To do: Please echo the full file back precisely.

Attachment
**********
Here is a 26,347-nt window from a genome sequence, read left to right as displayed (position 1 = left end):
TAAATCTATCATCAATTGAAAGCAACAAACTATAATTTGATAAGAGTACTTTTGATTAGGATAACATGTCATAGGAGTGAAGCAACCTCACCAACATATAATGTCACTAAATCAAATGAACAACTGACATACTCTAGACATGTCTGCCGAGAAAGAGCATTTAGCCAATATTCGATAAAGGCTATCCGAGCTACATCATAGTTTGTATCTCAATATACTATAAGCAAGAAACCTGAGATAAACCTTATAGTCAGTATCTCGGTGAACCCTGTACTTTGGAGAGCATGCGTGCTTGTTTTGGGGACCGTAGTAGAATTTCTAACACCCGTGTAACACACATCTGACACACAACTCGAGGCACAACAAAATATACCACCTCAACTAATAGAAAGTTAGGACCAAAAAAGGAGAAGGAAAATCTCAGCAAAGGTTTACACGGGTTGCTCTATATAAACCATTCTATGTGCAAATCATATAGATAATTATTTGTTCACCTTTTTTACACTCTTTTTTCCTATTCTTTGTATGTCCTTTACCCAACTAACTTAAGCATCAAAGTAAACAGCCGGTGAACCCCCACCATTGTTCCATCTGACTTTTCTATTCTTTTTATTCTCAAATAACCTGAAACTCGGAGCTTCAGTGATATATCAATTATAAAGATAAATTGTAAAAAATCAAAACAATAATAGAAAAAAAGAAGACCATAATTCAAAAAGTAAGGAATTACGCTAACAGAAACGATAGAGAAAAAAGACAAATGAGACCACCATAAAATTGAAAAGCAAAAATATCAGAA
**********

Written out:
Here is a 26,347-nt window from a genome sequence, read left to right as displayed (position 1 = left end):
TAAATCTATCATCAATTGAAAGCAACAAACTATAATTTGATAAGAGTACTTTTGATTAGGATAACATGTCATAGGAGTGAAGCAACCTCACCAACATATAATGTCACTAAATCAAATGAACAACTGACATACTCTAGACATGTCTGCCGAGAAAGAGCATTTAGCCAATATTCGATAAAGGCTATCCGAGCTACATCATAGTTTGTATCTCAATATACTATAAGCAAGAAACCTGAGATAAACCTTATAGTCAGTATCTCGGTGAACCCTGTACTTTGGAGAGCATGCGTGCTTGTTTTGGGGACCGTAGTAGAATTTCTAACACCCGTGTAACACACATCTGACACACAACTCGAGGCACAACAAAATATACCACCTCAACTAATAGAAAGTTAGGACCAAAAAAGGAGAAGGAAAATCTCAGCAAAGGTTTACACGGGTTGCTCTATATAAACCATTCTATGTGCAAATCATATAGATAATTATTTGTTCACCTTTTTTACACTCTTTTTTCCTATTCTTTGTATGTCCTTTACCCAACTAACTTAAGCATCAAAGTAAACAGCCGGTGAACCCCCACCATTGTTCCATCTGACTTTTCTATTCTTTTTATTCTCAAATAACCTGAAACTCGGAGCTTCAGTGATATATCAATTATAAAGATAAATTGTAAAAAATCAAAACAATAATAGAAAAAAAGAAGACCATAATTCAAAAAGTAAGGAATTACGCTAACAGAAACGATAGAGAAAAAAGACAAATGAGACCACCATAAAATTGAAAAGCAAAAATATCAGAA